The Dragon Ball Z games have been known for their approachable gameplay, and hidden depth in the combat, while simultaneously providing a nostalgic explosion to long time fans. However, the makers of the games decided to take a new approach. DragonBall Z: Ultimate Tenkaichi was released by Namco Bandai Games on October 15, 2011. One thing I want to get out of the way is that you do not need me to tell you that the game looks amazing. At first glance, you may believe it is the best DBZ game in terms of presentation, but can the graphics hold the game on its own?
Coming from Raging Blast 2, the addition of Galaxy Mode is a refreshing change of pace with DBZ games. In truth, we do not need a story mode in a DBZ game anymore, because everyone should have heard of it by now. However, it is always fun to see how the story mode in the games compare to other games and the anime itself. The story begins with Bardock's encounter with Frieza, showing what happened before Goku arrived on Earth. After that, the game details the events from the Saiyan Saga to the Buu Saga, some movie fights, and the confrontation between Omega Shenron and SSJ4 Gogeta. The newest addition to the story mode are giant boss battles, where your character faces off against giant bosses included with quick-time events. Free-roam returns, but the only incentive you get is collecting the dragon balls, and going to battle points. The good is that giant characters now have their own boss battles! Juggernauts like Great Ape Vegeta, Meta Cooler core (debut as a boss), and Janemba, Ultimate Tenkaichi decides to borrow a few elements from other games when it comes to boss battles. In the long run, it works. The battles themselves take place in an enclosed space where you have a full 180 degrees to weaken the bosses to trigger the QTE sequences. They are very fun and challenging, but they are a little formulaic, so when you figure out the pattern, the rest is easy. As for the missions themselves...some key battles are missing. Battles such as Gohan vs Buu after his resurrection goe completely unspoken. In addition, the story has tow bosses from the movies Wrath of the Dragon, and Fusion Reborn. These two are really exciting fights, the key characters involved are missing, ex. Tapion, Pikkon. Presentation of the story changes as well. Most of the cinematics are done in-game with some horrendous lip-syncing. While Ultimate Tenkaichi boasts some remastered cutscenes from the anime, the only narration you get is a slow-moving text screen, detailing the events prior and during the current mission. The last issue that comes to mind is that the GT saga is terrible! Only one fight, SSJ4 Gogeta vs Omega Shenron. Although it takes a few missteps, the story overall is solid and keeps up with the standard of previous DBZ games.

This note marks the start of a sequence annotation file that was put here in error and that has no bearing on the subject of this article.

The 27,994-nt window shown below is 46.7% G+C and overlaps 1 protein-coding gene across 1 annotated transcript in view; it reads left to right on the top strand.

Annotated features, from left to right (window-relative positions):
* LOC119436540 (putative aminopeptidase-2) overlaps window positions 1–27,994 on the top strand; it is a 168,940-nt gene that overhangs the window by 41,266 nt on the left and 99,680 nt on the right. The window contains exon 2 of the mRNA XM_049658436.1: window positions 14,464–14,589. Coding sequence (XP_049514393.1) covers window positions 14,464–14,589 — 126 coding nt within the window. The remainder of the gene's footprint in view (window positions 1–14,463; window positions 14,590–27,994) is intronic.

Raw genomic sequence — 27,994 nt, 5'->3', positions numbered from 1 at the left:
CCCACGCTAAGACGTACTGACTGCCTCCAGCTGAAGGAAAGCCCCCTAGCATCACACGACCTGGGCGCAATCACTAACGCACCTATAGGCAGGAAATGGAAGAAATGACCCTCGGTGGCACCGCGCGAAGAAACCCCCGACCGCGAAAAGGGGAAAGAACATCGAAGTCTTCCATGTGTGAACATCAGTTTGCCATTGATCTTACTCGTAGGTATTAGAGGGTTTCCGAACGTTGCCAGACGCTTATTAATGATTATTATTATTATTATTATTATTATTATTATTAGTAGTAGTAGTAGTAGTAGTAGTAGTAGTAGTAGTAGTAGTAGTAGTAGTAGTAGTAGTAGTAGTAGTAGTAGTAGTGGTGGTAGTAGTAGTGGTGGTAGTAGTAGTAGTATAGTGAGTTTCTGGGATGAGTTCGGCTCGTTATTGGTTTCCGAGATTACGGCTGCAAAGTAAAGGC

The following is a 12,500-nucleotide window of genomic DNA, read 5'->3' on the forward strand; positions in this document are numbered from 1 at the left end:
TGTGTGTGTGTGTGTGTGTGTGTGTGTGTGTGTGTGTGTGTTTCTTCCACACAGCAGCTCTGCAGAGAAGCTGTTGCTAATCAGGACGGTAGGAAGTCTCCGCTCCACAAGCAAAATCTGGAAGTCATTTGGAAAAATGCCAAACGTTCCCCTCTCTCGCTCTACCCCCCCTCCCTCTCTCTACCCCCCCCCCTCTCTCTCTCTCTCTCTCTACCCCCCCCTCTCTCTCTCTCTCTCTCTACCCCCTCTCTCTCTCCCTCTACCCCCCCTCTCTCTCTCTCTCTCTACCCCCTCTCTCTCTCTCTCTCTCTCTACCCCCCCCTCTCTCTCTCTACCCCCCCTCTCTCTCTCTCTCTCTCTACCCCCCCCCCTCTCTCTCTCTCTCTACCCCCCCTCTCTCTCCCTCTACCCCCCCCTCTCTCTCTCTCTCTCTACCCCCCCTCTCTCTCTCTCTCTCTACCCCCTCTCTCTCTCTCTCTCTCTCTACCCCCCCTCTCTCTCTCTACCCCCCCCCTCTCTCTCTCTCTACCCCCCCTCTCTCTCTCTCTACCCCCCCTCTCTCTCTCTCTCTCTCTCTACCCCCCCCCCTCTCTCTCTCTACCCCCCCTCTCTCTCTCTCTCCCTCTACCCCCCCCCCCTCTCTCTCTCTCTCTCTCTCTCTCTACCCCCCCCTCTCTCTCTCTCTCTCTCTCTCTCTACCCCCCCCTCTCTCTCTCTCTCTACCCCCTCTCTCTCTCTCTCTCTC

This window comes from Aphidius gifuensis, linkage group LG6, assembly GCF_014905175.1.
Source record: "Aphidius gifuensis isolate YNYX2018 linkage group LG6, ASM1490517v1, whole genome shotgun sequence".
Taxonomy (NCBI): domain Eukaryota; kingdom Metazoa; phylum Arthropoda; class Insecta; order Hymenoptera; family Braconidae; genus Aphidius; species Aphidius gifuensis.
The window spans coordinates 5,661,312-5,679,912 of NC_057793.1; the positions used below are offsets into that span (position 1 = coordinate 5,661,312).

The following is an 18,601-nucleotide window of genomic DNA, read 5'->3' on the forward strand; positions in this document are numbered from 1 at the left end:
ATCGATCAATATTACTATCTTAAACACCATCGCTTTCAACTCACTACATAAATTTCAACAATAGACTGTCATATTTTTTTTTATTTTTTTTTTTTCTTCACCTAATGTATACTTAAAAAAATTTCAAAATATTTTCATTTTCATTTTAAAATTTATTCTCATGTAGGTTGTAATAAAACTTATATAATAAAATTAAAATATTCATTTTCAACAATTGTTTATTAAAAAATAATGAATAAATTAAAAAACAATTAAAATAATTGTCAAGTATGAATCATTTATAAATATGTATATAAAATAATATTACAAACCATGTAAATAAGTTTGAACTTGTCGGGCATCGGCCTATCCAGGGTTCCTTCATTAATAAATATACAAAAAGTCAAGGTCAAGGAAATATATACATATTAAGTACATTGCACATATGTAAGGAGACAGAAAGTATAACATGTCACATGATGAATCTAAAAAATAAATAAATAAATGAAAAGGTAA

The gameplay in Ultimate Tenkaichi is centered around taking a new approach involving mind games. With this in mind, the game nailed it. However, as a successor to the Tenkaichi series, this is where the game has mixed. In short, the fighting is 70% cutscene, and 30% fighting. So most of your matches, you are watching, instead of playing. The problem isn't the cutscenes implemented with the gameplay; the main problem resides in the inclusion of rock-paper-scissors style quick-time events. When you enter a clash, you are presented with two options, assault chain (where you continuously attack the enemy to lower their ki) and knockback chain (where you deliver powerful blows in order to raise your spirit. The issue here is the limited options you have, meaning that you don't want to get hit, but at the same time, you want to beat your opponent. Also, ki is an important factor, because now it is used for the most important functions, such as guarding, deflecting, and intercepting supers. The only good part to the gameplay is that Supers and Ultimates have their own gauge,the spirit gauge. This little gauge here requires that you attack your opponents in order to perform special attacks meaning that if you want to perform special attacks, you have to actually attack your opponent. This is a perfect way to prevent abuse of specials, and should return in future DBZ games. Another addition is strike booster, what I call "Broly mode", where you are a walking tank and can deal additional damage and attacks where your opponent cannot escape. Different, but falls flat, in terms of freedom. The issue is not the combat itself, but the restriction on your freedom that the other games give you. I understand that it is the 21st century, and we can't have everything we want, it is still a little jarring to have to sit through this for long periods at a time. It is a solid fighting system where mind games will win you matches, but when the entire game is a series of QTEs, it ends up being a test of luck rather than true skill.